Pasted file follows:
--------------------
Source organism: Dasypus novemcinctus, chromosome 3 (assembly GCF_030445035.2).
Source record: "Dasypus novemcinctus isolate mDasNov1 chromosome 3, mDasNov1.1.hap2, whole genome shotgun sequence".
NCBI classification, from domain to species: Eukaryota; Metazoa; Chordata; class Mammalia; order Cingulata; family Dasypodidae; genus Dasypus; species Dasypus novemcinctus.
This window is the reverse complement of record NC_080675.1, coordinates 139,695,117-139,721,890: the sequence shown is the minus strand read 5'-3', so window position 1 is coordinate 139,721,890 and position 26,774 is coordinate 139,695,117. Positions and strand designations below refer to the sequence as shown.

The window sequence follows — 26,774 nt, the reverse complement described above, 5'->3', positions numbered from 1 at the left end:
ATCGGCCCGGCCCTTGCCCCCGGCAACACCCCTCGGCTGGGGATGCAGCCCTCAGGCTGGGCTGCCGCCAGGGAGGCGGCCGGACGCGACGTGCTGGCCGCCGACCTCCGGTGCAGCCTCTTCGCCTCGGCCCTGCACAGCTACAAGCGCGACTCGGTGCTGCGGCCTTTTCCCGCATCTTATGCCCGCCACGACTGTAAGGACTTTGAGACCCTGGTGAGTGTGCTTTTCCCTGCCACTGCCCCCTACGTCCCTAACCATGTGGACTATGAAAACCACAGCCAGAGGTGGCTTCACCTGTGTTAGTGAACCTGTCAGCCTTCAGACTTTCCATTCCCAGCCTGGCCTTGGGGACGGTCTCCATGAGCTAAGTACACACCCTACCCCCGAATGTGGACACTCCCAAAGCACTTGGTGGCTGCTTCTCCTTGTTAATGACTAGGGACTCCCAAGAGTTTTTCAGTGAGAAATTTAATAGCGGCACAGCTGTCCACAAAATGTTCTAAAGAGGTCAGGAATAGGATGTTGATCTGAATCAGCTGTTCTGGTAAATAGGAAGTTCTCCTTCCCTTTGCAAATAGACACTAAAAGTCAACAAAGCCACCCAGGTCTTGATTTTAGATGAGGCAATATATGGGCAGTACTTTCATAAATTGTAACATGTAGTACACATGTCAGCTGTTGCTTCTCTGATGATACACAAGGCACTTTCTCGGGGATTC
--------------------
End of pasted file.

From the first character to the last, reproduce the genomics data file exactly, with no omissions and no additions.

Source organism: Dasypus novemcinctus, chromosome 3 (assembly GCF_030445035.2).
Source record: "Dasypus novemcinctus isolate mDasNov1 chromosome 3, mDasNov1.1.hap2, whole genome shotgun sequence".
NCBI classification, from domain to species: Eukaryota; Metazoa; Chordata; class Mammalia; order Cingulata; family Dasypodidae; genus Dasypus; species Dasypus novemcinctus.
This window is the reverse complement of record NC_080675.1, coordinates 139,695,117-139,721,890: the sequence shown is the minus strand read 5'-3', so window position 1 is coordinate 139,721,890 and position 26,774 is coordinate 139,695,117. Positions and strand designations below refer to the sequence as shown.

The window sequence follows — 26,774 nt, the reverse complement described above, 5'->3', positions numbered from 1 at the left end:
ATCGGCCCGGCCCTTGCCCCCGGCAACACCCCTCGGCTGGGGATGCAGCCCTCAGGCTGGGCTGCCGCCAGGGAGGCGGCCGGACGCGACGTGCTGGCCGCCGACCTCCGGTGCAGCCTCTTCGCCTCGGCCCTGCACAGCTACAAGCGCGACTCGGTGCTGCGGCCTTTTCCCGCATCTTATGCCCGCCACGACTGTAAGGACTTTGAGACCCTGGTGAGTGTGCTTTTCCCTGCCACTGCCCCCTACGTCCCTAACCATGTGGACTATGAAAACCACAGCCAGAGGTGGCTTCACCTGTGTTAGTGAACCTGTCAGCCTTCAGACTTTCCATTCCCAGCCTGGCCTTGGGGACGGTCTCCATGAGCTAAGTACACACCCTACCCCCGAATGTGGACACTCCCAAAGCACTTGGTGGCTGCTTCTCCTTGTTAATGACTAGGGACTCCCAAGAGTTTTTCAGTGAGAAATTTAATAGCGGCACAGCTGTCCACAAAATGTTCTAAAGAGGTCAGGAATAGGATGTTGATCTGAATCAGCTGTTCTGGTAAATAGGAAGTTCTCCTTCCCTTTGCAAATAGACACTAAAAGTCAACAAAGCCACCCAGGTCTTGATTTTAGATGAGGCAATATATGGGCAGTACTTTCATAAATTGTAACATGTAGTACACATGTCAGCTGTTGCTTCTCTGATGATACACAAGGCACTTTCTCGGGGATTC